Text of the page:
The Senate has approved a seven-year extension of the Internet tax ban and has adjusted the moratorium’s language to protect online services such as e-mail from taxation.
The Senate voice vote comes one week after the House passed a bill calling for a four-year moratorium. The ban, which prevents state and local authorities from taxing Internet access and related services, was first approved in 1998, and was set to expire Nov. 1.
Tax ban proponents had been seeking a permanent ban, but most had conceded that four years was the best-case scenario. The seven-year ban approved by the Senate came as an 11th-hour surprise, according to those familiar with the issue.
"By keeping the Internet tax-free and affordable, Congress can encourage Internet use for distance learning, telemedicine, commerce and other important services," Sen. Ted Stevens, R-Alaska, said in a statement.
Sens. Tom Carper, D-Del., and Lamar Alexander, R-Tenn., in a joint statement called the agreement "a commonsense victory both for Internet users and for state and local governments."
The bill must now go back to the House for approval of the Senate’s new terms before the tax ban can be sent to the White House for President Bush's signature.
In recent days, technology experts had become increasingly concerned not only about the tax ban’s expiration, but about new language in the House version that would have exposed common online services such as e-mail to taxation by state and local governments.
According to a report by the nonpartisan Congressional Research Service, changes to the language in the tax ban approved by the House exposed many online services to local taxation.
According to the CRS report released Thursday, the expiring tax ban defined Internet access as, "a service that enables users to access content, information, electronic mail, or other services offered over the Internet."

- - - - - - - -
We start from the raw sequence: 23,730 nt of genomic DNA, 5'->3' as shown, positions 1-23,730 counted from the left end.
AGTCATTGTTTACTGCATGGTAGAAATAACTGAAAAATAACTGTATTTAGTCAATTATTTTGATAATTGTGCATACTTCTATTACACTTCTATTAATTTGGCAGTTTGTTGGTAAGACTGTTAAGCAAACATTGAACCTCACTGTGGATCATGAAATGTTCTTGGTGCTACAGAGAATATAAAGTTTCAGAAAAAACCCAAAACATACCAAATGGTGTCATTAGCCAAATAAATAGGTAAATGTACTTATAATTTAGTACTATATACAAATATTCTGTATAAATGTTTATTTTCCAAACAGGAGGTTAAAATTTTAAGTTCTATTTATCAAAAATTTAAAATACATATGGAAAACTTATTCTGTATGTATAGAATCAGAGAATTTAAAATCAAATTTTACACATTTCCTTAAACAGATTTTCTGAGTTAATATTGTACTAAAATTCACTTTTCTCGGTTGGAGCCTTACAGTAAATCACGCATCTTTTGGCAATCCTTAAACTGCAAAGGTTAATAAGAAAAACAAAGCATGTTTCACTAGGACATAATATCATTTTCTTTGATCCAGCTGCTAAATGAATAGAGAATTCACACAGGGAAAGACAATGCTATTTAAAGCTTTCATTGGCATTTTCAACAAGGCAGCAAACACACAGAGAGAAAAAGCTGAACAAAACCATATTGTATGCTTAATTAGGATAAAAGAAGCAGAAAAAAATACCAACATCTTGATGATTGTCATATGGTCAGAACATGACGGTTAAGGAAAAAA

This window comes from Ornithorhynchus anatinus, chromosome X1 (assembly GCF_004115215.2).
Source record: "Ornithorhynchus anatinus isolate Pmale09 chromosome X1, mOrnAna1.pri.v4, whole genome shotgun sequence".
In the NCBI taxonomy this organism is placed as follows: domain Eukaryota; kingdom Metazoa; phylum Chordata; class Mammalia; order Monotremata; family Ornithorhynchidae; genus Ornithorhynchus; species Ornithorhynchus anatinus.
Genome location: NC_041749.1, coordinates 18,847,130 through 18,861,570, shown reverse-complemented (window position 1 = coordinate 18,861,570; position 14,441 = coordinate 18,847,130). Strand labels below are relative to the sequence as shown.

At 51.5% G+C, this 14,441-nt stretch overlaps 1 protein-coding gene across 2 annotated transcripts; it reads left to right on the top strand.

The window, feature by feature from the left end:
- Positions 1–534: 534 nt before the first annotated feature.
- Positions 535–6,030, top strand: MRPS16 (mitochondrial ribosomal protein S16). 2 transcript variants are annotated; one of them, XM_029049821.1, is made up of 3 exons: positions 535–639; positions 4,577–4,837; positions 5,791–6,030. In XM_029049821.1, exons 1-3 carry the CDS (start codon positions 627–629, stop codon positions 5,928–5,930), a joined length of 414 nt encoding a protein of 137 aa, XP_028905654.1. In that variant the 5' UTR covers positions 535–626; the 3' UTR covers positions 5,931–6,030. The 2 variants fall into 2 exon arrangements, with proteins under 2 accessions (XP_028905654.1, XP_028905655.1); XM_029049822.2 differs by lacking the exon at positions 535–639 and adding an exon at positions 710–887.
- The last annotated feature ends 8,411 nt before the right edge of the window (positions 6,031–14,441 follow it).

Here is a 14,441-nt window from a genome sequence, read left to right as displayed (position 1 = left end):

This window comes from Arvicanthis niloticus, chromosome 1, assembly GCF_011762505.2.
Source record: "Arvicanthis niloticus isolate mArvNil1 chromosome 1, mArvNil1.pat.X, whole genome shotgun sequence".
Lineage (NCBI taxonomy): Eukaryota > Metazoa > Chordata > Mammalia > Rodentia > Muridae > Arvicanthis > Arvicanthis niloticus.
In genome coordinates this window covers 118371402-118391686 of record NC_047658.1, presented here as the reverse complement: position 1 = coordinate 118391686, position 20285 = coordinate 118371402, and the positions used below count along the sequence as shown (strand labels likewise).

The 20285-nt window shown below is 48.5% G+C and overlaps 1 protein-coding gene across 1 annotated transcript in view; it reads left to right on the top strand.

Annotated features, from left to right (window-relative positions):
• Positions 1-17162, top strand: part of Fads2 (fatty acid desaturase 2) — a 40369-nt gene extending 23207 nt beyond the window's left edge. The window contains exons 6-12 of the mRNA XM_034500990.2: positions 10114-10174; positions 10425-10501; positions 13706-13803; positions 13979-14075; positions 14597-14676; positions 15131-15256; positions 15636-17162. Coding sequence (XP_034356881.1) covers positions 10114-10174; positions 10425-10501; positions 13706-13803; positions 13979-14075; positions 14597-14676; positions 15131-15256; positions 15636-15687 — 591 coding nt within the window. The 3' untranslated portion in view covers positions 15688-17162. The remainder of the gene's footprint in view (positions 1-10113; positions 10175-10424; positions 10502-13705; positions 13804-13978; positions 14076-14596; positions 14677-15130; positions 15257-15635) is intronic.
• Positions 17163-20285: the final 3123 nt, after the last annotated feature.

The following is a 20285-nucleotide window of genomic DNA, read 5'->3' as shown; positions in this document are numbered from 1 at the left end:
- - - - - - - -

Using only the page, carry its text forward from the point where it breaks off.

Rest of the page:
But the House moratorium covered only the actual Internet connection and services directly delivered by the Internet Service Provider. Users that use a paid e-mail service from a vendor other than their ISP, such as Yahoo's premium e-mail, might have faced new taxes, the CRS report concludes.
The Senate version approved today, however, specifically protects "home page electronic mail and instant messaging (including voice — and video — capable electronic mail and instant messaging), video clips, and personal electronic storage capacity, that are provided independently or not packaged with Internet access."
Like the House version, the Senate’s seven-year tax moratorium does exclude "voice, audio or video programming, or other products and services," which could still mean taxes on new Internet services such as IPTV and voice-over-IP phone services.
The Bush administration and a large majority of House members supported a permanent ban, but House leaders believed the Senate would be unwilling to support such a move, so they went for the four-year extension instead, according to insiders.
The Senate rejected a permanent ban the last time the moratorium had to be renewed in 2004. "Congress seems to like to keep measures temporary, even if the administration wants something permanent," Alan Viard, resident scholar at the American Enterprise Institute in Washington tells Newsmax. "That's certainly true for federal tax provision. "
Nine states that adopted Internet access taxes before the ban in 1998 still have them, having been grandfathered under the initial ban and renewals in 2001 and 2004.
Companies, including Google, AT&T, and Time Warner formed a coalition dubbed "Don't Tax Our Web" to lobby for a permanent ban. They and their allies in Congress argue that such a step is necessary to insure that telecommunications companies can invest the billions of dollars necessary to extend high-speed Internet access throughout the country.
The nine states that have the tax – Hawaii, New Hampshire, New Mexico, North Dakota, Ohio, South Dakota, Texas, Wisconsin and Washington -- charge taxes between 4 percent and 8.5 percent of monthly Internet access bills. The levies take in some $150 million per year for the states.
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